Isle Parisienne plays key role in past, historian writes

Idyllic island well known in age of sail; importance overshadowed Sault in 1700s

Isle Parisienne has more history than you might imagine.

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“You can almost feel the vastness,” says sailor Carole Anne Zuke Naslovar. “It’s very quiet.”
She’s describing the experience of spending a night anchored off the shore of Ile Parisienne. You may know it. It’s the low-lying, uninhabited island that peeks above the water at the western edge of Goulais Bay. Along with Whitefish Point, immediately to its south, it guards the passage west to Superior.
Naslovar and some fellow members of the Algoma Sailing Club faced choppy waters and had to put in for the night before returning to Sault Ste. Marie. “Superior, she’s fickle,” she warns.
It’s a bit of wisdom the island has taught many travelers. Vacant, quiet, unassuming—this thin strip of land has in fact played a key role in the history of Great Lakes’ navigation and has been host to influential settlers, naturalists and politicians.
In 1845, for example, William H. Seward found himself between jobs as New York’s governor and as U.S. Secretary of State in Lincoln’s famed “team of rivals.” (Like Lincoln, he was a target of assassination on the night of April 14, 1865; unlike Lincoln, he survived.) Seeking some adventure at the time, he took an impromptu trip to what was then the Northwest frontier of the United States, and, of course, to Ile Parisienne. With his guide he spent an afternoon on the island’s quiet eastern shores.
“We read, conversed, laughed, wrote letters, and amused ourselves with contemplating the stillness and solitude of the scene around us,” he writes of his experience. “I fell asleep, leaving the scene so calm that an infant would have smiled upon it.”
Superior would soon remind him of its force.
“I was awaked an hour or two afterward by the heaving of the waves. The lion with which we had played so long was roused, and soon gave us a touch of his nature.”
Seward was not the only island visitor to be snared by Superior. In 1816 the Earl of Selkirk sent several prisoners back for trial from the colony that was to become the province of Manitoba. When the party set out from the island against the advice of its two guides one canoe capsized and nine persons drowned. A subsequent inquiry absolved Selkirk of negligence but, according to one witness, “It cannot be doubted, that a heavy moral responsibility attaches to his Lordship in this transaction!”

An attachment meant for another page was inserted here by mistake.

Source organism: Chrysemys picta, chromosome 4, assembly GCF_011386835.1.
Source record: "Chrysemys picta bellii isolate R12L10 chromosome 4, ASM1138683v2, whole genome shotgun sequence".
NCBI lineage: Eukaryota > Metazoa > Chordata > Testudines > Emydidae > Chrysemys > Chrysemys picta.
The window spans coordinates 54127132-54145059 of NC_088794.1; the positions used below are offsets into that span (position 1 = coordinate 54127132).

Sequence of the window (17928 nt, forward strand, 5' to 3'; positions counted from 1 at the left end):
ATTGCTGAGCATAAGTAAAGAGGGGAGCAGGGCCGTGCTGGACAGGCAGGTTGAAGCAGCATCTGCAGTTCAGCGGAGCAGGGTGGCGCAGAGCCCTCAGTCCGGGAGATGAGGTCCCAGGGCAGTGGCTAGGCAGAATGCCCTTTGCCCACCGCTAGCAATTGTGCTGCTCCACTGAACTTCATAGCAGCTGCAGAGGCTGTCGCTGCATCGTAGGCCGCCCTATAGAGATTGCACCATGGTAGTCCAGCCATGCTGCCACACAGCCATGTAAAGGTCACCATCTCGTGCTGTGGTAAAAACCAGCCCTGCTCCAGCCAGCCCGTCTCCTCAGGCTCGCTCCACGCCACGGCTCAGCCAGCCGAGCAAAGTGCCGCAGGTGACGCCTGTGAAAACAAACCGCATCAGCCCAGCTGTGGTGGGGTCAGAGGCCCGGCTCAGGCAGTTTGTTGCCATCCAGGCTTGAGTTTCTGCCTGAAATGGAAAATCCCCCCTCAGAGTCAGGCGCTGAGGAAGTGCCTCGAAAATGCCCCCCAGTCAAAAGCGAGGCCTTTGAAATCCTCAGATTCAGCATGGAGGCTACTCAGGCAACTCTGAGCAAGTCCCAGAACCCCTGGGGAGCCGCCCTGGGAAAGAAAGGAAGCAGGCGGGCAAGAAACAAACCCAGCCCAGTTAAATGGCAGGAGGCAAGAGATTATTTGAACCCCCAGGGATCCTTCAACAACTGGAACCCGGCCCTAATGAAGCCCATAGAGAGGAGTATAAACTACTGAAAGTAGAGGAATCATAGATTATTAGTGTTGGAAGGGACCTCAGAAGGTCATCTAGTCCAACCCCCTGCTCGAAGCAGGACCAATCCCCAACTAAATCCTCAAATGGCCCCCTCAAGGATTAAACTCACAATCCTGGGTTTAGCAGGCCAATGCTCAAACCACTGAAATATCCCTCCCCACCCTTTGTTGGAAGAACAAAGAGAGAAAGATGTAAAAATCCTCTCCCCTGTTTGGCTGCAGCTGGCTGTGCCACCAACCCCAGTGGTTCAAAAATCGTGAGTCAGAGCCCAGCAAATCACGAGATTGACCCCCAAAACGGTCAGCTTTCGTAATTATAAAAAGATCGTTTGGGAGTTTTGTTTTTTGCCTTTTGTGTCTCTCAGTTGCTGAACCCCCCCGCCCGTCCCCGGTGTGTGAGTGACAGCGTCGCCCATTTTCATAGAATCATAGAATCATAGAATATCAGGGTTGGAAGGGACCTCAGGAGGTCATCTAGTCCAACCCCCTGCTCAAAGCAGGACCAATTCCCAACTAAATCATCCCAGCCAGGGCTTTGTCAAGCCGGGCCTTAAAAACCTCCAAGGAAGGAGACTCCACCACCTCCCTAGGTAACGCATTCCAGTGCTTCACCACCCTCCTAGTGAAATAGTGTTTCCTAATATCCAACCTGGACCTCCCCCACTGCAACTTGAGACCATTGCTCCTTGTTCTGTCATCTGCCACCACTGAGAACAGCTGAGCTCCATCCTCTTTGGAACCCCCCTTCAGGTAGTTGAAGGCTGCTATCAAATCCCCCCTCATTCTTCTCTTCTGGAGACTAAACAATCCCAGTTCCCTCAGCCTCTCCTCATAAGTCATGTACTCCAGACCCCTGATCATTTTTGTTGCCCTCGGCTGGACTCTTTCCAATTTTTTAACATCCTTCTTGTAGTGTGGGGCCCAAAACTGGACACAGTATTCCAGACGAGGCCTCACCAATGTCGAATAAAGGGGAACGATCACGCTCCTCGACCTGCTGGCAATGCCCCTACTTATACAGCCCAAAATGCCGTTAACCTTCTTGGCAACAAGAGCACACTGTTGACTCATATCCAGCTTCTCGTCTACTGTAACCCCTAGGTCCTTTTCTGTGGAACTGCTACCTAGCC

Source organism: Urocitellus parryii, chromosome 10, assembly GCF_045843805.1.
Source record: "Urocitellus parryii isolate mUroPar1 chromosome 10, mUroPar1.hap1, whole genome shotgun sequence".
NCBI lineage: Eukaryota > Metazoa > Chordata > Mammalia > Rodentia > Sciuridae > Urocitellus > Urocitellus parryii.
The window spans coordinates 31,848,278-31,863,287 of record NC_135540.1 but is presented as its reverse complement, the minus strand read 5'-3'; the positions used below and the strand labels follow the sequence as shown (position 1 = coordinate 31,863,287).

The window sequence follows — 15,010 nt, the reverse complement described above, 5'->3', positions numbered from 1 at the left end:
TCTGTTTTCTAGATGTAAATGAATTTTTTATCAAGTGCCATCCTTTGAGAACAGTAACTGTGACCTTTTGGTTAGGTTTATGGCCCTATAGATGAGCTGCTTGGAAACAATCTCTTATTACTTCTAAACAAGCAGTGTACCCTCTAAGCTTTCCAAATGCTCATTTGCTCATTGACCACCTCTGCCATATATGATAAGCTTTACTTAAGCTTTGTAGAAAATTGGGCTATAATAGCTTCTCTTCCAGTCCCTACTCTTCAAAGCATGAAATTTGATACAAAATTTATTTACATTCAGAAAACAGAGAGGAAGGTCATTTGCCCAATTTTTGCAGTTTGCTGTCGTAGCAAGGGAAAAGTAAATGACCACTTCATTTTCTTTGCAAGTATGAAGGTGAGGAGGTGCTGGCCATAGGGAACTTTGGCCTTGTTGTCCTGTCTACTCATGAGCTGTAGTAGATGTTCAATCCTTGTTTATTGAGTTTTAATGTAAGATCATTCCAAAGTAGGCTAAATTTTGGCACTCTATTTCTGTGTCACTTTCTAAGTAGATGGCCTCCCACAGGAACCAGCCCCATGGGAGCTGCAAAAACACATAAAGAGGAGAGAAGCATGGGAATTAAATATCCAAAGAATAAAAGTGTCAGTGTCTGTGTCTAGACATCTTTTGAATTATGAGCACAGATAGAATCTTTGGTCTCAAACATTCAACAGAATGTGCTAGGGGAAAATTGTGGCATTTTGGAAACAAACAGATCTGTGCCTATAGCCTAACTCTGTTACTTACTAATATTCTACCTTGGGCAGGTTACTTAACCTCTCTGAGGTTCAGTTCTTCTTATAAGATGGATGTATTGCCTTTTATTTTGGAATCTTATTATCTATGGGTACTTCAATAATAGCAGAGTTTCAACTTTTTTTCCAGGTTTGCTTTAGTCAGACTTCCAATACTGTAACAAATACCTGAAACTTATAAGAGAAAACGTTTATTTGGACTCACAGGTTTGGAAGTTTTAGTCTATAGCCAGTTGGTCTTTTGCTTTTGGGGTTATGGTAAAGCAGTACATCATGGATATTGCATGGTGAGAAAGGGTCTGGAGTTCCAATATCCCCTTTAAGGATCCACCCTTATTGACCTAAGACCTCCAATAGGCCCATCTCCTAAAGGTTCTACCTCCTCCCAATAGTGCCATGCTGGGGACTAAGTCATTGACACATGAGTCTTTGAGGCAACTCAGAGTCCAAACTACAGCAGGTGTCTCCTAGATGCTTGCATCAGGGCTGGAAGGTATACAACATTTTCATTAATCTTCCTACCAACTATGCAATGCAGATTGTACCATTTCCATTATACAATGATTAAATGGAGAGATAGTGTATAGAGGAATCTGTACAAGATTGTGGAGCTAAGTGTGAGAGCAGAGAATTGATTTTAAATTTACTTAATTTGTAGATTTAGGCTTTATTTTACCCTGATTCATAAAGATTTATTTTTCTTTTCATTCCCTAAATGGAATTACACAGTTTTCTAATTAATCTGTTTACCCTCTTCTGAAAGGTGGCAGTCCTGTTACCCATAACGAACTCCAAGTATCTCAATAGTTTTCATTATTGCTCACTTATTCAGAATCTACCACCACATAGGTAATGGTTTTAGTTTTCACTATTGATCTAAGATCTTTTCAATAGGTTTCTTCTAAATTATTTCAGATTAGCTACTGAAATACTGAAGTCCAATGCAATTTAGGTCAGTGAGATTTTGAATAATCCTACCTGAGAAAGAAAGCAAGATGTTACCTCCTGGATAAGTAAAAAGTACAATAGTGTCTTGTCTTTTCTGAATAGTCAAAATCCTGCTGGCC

Nor was Seward the only American politician to be infatuated with the island’s beauty. Robert Roosevelt, a congressman, sportsman and inspiration to his nephew the future President Theodore Roosevelt wrote poetically in 1865 about an island that “seemed floating on the water” of a bay “bathed in the glorious reflection of a cloudless sky.”
While some thought of the island as an Eden, other nineteenth-century writers thought of it in more gothic terms. “A generation ago scores of whitening skulls grinned a ghastly welcome to him who reached its shore,” wrote one aspiring author at the University of Michigan in 1867. He would go on to describe the definitive 1662 battle of the Iroquois Wars, in which Anishinaabe warriors stemmed the westward expansion of the Haudenosaunee Confederacy.
Today the site of this battle is traditionally understood to be on the north shore of Michigan’s upper peninsula. Yet the earliest written record, by Nicolas Perrot in 1688, simply reports that the battle took place “at the mouth of Superior, six leagues from the Sault.” Unclear evidence, but perhaps a good reminder that this quiet island sits in a bay brimming with history.
Yet it’s a history not always well remembered. Take the island’s elegant name. “Isle Parisienne” is in fact an early nineteenth-century corruption of its original and more rustic moniker. “The guy from Paris’s Island” (“I. au Parisien”) is what is appears on maps of New France and Upper Canada, from Franquelin’s of 1688 through Bonne and Raynal’s of 1780. A U.S. map by John Cary from 1805 calls it the “Isle aux Prussian.” Not the first time, perhaps, an American was mistaken about Canadian geography.
Who might the island’s Parisian (not Prussian) namesake have been? There were more than a few Great Lakes’ fur traders in the late 1600s who went by this name, including the famous Le Parisien who deserted his French commander in 1681, leaving behind a scrap of wood scrawled with the iconic words, “Nous sommes tous sauvages”—“We are all wild now.”
We may not remember the Parisian today, but during the age of sail his island was as well known as any place in the Great Lakes. In the Geographical and Critical Dictionary prepared for King Philip of Spain in 1732 the “Isle du Parisien” has its very own entry. The Sault is barely mentioned.
Technology changed all that in 1912 when a lighthouse was erected on the island’s southwestern tip. No longer an important stop for those who travelled by the power of their oars and arms, the island instead became an obstacle for steamships on the newly industrialized Great Lakes.
Fickle Superior would have its revenge 10 years later. The first lighthouse keeper and his assistant drowned when their ship foundered in Whitefish Bay.
Ironically it would be technology that would return Ile Parisienne to nature. The lighthouse has now been automated, abandoning the island to the beavers, hawks, and—modern legend has it—the snakes that live there today. Abandoning it also perhaps to our imagination. Deserted islands have a kind of mystical power.
“It’s like an echo,” is how Naslovar describes the experience of anchoring offshore. Whispers, perhaps, from 400 years of Great Lakes history.

Keith Johnson is an historian whose work has appeared in Oxford University Press. He is a Sault Ste. Marie native who now works in Los Angeles.

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